Lower End ($39 million)
Upper End ($49 million)
Let us try to reverse engineer the price for the stock at the historical PE ratios:
Let me verbally explain the table above. We are trying to estimate the target price of the stock on July 31, 2013 in four different scenarios.
Scenario 1 - If the EPS for the company is 1.096 and the market awards it a PE ratio at the lower end of the price range. In this case the price of the stock should be around $27.
Scenario 2 - Assuming that the EPS for the company is 1.377 and the market awards it a PE ratio of 25. In this case the price turns out to be around $35.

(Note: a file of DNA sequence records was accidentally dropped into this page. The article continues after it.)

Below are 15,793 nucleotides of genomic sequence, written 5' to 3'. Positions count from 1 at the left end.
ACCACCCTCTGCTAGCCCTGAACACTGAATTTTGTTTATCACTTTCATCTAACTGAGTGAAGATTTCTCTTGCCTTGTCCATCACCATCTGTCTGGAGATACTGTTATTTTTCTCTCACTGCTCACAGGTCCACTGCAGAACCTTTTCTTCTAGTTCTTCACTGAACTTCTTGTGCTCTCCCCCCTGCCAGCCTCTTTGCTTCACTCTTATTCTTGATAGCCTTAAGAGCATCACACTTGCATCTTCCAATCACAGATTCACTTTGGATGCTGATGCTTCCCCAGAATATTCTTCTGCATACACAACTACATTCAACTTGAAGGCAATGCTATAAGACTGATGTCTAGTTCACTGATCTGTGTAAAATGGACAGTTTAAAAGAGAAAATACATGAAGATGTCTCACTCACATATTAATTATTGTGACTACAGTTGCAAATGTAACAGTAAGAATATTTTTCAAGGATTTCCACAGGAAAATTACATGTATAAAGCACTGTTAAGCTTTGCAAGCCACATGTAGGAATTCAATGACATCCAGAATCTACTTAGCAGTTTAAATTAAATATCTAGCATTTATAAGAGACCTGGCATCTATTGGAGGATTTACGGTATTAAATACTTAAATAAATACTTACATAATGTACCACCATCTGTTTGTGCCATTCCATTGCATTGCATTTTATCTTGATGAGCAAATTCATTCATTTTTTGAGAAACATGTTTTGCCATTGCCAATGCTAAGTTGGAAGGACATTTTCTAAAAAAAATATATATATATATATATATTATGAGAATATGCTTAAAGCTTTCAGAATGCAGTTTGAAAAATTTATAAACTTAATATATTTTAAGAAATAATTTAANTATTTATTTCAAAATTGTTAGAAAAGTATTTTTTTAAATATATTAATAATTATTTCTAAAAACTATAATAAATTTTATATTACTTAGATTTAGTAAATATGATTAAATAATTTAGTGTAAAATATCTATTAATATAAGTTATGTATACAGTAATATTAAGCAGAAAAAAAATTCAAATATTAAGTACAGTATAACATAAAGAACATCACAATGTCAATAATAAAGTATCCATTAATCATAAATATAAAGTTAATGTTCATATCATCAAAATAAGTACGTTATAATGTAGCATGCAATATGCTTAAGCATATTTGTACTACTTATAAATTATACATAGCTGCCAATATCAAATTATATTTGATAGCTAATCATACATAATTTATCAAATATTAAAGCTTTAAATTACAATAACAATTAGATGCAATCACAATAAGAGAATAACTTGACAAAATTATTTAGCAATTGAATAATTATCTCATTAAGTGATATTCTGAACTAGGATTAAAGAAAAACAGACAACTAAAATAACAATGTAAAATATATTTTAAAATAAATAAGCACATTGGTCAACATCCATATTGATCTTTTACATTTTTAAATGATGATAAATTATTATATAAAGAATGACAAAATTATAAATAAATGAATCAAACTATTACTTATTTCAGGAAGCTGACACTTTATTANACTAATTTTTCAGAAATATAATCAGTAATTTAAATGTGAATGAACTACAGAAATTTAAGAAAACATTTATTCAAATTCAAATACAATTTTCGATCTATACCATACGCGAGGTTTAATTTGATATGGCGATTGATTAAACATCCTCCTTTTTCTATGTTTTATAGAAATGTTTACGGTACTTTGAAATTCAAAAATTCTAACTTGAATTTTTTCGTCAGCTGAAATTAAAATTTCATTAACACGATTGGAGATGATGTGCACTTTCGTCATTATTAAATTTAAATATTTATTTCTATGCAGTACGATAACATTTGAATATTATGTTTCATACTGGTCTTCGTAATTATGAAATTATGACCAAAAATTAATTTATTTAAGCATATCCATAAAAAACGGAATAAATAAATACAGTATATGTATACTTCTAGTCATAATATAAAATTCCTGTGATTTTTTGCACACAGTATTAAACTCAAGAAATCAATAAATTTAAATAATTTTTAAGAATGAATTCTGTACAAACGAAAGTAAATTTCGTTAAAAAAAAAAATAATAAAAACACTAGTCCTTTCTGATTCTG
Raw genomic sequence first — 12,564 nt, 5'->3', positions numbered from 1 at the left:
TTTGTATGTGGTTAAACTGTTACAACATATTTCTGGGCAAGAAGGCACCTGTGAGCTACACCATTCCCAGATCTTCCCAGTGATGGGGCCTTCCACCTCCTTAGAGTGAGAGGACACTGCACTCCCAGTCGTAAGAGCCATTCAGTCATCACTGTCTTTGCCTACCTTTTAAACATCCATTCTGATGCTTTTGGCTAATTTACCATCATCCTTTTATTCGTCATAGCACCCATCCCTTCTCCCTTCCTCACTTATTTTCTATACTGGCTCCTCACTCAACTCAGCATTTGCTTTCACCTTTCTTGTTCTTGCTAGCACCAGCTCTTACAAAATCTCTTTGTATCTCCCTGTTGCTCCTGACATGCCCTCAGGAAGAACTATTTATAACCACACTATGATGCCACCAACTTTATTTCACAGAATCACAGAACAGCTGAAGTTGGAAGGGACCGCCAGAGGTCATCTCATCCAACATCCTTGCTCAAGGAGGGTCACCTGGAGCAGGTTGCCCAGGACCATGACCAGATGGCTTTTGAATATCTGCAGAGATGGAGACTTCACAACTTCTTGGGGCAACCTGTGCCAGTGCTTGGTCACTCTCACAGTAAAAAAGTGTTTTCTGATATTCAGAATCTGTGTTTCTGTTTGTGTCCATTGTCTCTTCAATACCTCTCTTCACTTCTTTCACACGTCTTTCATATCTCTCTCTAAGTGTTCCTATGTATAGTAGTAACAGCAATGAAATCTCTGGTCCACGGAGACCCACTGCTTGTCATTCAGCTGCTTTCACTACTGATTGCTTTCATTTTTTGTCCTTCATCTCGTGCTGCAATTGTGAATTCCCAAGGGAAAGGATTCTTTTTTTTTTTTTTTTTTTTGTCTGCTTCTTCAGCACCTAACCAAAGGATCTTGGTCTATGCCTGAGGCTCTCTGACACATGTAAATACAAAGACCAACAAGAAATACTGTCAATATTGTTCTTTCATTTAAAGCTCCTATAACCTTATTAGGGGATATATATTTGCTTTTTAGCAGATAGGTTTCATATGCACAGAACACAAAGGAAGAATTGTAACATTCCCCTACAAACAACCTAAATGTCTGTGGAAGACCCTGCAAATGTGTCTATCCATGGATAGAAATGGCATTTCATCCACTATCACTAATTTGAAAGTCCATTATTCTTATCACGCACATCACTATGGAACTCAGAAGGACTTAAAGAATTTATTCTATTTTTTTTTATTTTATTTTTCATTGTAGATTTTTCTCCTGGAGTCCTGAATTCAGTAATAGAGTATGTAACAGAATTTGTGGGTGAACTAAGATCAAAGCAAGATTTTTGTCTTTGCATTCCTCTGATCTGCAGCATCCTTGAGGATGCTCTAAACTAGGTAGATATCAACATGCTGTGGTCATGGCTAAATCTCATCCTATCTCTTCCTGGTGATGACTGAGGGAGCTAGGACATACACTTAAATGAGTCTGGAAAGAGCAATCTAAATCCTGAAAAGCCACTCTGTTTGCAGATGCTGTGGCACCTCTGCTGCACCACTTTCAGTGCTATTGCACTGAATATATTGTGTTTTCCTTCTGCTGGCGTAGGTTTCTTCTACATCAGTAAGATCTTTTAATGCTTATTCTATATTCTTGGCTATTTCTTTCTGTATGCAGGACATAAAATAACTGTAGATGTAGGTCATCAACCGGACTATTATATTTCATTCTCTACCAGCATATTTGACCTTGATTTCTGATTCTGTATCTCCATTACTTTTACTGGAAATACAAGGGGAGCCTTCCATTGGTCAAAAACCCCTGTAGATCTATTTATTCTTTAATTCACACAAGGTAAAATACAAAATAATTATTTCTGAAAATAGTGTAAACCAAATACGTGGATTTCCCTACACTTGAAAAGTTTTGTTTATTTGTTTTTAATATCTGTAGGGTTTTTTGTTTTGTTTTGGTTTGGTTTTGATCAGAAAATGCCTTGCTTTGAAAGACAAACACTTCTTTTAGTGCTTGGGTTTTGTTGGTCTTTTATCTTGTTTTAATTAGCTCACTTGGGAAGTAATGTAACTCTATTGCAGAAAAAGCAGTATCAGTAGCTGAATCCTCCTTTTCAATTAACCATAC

Scenario 3 - If the EPS for the company is at the lower end of its estimates but the market awards it a PE ratio at the higher end then the estimated stock price turns out to be around $55.
Scenario 4 - If the EPS for the company is at the higher end of its estimates and the market also awards it a PE ratio at the higher end then the estimated price for the stock will be around $69.
Investors who understand market behavior know very well that ratios like the PE ratio tend to be less volatile than other parameters like the price. So if the current PE ratio is above its historical range then it is very likely that the PE ratio will continue to trend above the historical range. Hence the most likely scenario for the stock price is to be at least around $69 by July 31, 2013.